Binomial Heap
A binomial heap is a specific implementation of the heap data structure. Binomial heaps are collections of binomial trees that are linked together where each tree is an ordered heap. In a binomial heap, there are either one or zero binomial trees of order \(k,\) where \(k\) helps describe the number of elements a given tree can have: \(2^k\). Binomial heaps are similar to binary heaps but binomial heaps have a more specific structure and allow for efficient merging of heaps. Heaps are often used to implement priority queues which are in turn used in implementations of many types of algorithms such as shortestpath finding algorithms—these fast operations help make these algorithms more efficient.
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Binomial Trees
Binomial heaps are made up of binomial trees.
A binomial tree \(B_k\) is made up of two binomial trees \(B_{k−1}\) that are linked together such that the root of one is the leftmost child of the root of the other.^{[2]}
Binomial trees are defined recursively as follows:^{[3]}
 A binomial tree of order 0 is a single node.
 A binomial tree of order k has a root node whose children are roots of binomial trees of orders k−1, k−2, ..., 2, 1, 0 (in this order).
The image below is a collection of binomial trees with orders 0, 1, 2, and 3 (from left to right). The order represents how many children the root node is able to have. For example, there are three children coming out of the order 3 node and no children coming out of the order 0 node.
Properties of Binomial Trees^{[4]}
An order \(k\) binomial tree \(B_k\) has the following properties:
 The height of the tree is \(k\). For example, in the image above, if the tree only contained the 0\(^\text{th}\) order node, the height would be \(0\). Since the entire tree is order \(3\), the height is \(3.\)
 There are a total of \(2^k\) nodes in the tree.
 The tree has \({k \choose i}\) nodes at depth \(i.\)
 The degree of the root is \(k.\)
 Deleting the root yields \(k\) binomial trees: \(B_k–1, \cdots, B_0.\)
Binomial Heaps
Binomial heaps can be implemented by using doubly linked lists to store the root nodes. Each node stores information about the parent pointer, left and right sibling pointers, left most child pointer, the number of children it has, and its key. Since the list is doubly linked, the parent nodes have pointers to the children and the children have pointers to the parent. Using the doubly linked list allows for constant time inserts and deletes from the root list, constant time to merge for two root lists together, and more.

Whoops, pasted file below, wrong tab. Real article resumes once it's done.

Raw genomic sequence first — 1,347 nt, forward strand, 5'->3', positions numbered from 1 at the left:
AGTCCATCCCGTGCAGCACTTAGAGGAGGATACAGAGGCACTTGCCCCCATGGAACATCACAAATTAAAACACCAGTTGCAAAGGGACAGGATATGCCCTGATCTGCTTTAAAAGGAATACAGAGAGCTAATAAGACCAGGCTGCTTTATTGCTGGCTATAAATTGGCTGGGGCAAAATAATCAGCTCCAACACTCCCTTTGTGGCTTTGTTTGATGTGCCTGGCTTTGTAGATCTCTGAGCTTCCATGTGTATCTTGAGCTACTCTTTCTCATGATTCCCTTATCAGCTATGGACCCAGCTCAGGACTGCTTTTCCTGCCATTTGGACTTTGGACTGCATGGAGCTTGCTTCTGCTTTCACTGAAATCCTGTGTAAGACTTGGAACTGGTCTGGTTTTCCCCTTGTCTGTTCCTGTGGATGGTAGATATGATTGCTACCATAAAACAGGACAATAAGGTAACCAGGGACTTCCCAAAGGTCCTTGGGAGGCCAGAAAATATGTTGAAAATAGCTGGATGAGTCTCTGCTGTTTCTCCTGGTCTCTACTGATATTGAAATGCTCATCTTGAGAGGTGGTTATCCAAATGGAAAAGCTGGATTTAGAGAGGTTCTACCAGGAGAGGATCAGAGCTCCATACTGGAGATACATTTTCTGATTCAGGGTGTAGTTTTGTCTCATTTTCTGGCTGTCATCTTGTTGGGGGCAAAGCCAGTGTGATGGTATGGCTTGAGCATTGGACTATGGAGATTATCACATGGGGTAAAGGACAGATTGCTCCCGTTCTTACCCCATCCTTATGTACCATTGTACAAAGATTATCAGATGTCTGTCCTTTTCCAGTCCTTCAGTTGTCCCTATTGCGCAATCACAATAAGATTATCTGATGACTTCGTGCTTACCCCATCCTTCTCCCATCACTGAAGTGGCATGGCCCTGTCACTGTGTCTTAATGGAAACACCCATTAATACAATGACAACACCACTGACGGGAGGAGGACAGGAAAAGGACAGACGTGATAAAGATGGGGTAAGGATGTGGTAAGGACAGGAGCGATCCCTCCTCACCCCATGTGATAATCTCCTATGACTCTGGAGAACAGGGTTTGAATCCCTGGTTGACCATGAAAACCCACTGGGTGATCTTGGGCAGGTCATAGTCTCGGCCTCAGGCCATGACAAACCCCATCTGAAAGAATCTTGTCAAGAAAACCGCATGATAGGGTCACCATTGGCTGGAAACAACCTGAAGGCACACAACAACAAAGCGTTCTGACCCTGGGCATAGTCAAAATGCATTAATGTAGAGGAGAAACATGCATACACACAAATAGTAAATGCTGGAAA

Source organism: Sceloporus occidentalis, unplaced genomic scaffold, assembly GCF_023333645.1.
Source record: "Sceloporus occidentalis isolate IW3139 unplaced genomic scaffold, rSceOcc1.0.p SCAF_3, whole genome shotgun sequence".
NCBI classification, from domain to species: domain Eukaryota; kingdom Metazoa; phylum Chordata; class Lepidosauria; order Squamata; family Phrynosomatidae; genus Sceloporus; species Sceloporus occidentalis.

The structure of a binomial heap is similar to the binary number system. For example, a binomial heap containing \(63\) elements will contain binomial trees of order \(1, 2, 3, 4, 5,\) and \(6\) since it takes six digits to write the decimal number 63 in binary. 63 in binary is 111111.
Properties of Binomial Heaps^{[4]}
For a binomial heap with \(n\) nodes,
 the node containing the minimum element is a root of either \(B_0, B_1, \ldots\) or \(B_k;\)
 in total, the heap has \(\leq \lfloor \log_2 n \rfloor + 1\) binomial trees;
 the height of the heap is \(\leq \lfloor \log_2 n \rfloor .\)
A binomial heap must satisfy the binomial heap property. The property is as follows:^{[3]}
Binomial Heap Property
Every binomial tree in a binomial min heap obeys the minheap property (that the key of a node is greater than or equal to the key of its parent) and every binomial tree in a binomial max heap obeys the maxheap property (that the key of a node is less than or equal to the key of its parent).
There can only be either one or zero binomial trees for each order. In other words, for every \(k\), there is at most one binomial tree of order \(k\) in the heap.
The first property ensures that the min/maxheap properties hold throughout the heap.
The second property implies that a binomial heap with \(n\) nodes consists of at most \(\log n + 1\) binomial trees, which is a property of binomial heaps.^{[2]} In order to maintain this property, the heaps may need to be consolidated after an operation. For example, if an operation results in two heaps of order two, steps must be taken to correct this so that the binomial heap property holds.
The children of a node are linked together in a doubly linked list. Each child has a pointer to its parent, and the parent has a pointer to one of the children. Here is what the above binomial heap looks like as a linked list of the roots:^{[6]}
Minimum Functionalities
Here is how binomial heaps implement the basic functionalities of heaps and the time complexity of each operation. These operations are decribed in terms of min binomial heaps, but could easily be adapted to max binomial heaps.
Find Minimum
Use the findmin